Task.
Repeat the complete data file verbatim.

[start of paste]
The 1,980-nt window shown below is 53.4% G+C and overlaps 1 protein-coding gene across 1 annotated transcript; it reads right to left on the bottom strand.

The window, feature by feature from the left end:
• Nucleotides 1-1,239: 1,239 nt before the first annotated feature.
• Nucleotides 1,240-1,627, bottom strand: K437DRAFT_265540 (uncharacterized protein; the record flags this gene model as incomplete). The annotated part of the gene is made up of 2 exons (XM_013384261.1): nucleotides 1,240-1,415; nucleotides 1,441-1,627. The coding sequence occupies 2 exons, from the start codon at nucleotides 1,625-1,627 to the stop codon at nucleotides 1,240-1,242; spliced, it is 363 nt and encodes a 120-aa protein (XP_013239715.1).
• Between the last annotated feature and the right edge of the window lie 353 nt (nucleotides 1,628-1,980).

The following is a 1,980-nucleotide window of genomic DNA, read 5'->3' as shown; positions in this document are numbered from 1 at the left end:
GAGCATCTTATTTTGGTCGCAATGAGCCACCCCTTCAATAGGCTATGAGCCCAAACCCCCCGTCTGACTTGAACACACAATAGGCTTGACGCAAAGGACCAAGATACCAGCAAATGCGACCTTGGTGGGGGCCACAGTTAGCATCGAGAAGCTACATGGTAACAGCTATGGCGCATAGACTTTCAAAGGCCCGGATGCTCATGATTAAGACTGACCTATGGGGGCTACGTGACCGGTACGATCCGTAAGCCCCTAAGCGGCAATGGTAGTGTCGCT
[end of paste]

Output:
The 1,980-nt window shown below is 53.4% G+C and overlaps 1 protein-coding gene across 1 annotated transcript; it reads right to left on the bottom strand.

The window, feature by feature from the left end:
• Nucleotides 1-1,239: 1,239 nt before the first annotated feature.
• Nucleotides 1,240-1,627, bottom strand: K437DRAFT_265540 (uncharacterized protein; the record flags this gene model as incomplete). The annotated part of the gene is made up of 2 exons (XM_013384261.1): nucleotides 1,240-1,415; nucleotides 1,441-1,627. The coding sequence occupies 2 exons, from the start codon at nucleotides 1,625-1,627 to the stop codon at nucleotides 1,240-1,242; spliced, it is 363 nt and encodes a 120-aa protein (XP_013239715.1).
• Between the last annotated feature and the right edge of the window lie 353 nt (nucleotides 1,628-1,980).

The following is a 1,980-nucleotide window of genomic DNA, read 5'->3' as shown; positions in this document are numbered from 1 at the left end:
GAGCATCTTATTTTGGTCGCAATGAGCCACCCCTTCAATAGGCTATGAGCCCAAACCCCCCGTCTGACTTGAACACACAATAGGCTTGACGCAAAGGACCAAGATACCAGCAAATGCGACCTTGGTGGGGGCCACAGTTAGCATCGAGAAGCTACATGGTAACAGCTATGGCGCATAGACTTTCAAAGGCCCGGATGCTCATGATTAAGACTGACCTATGGGGGCTACGTGACCGGTACGATCCGTAAGCCCCTAAGCGGCAATGGTAGTGTCGCT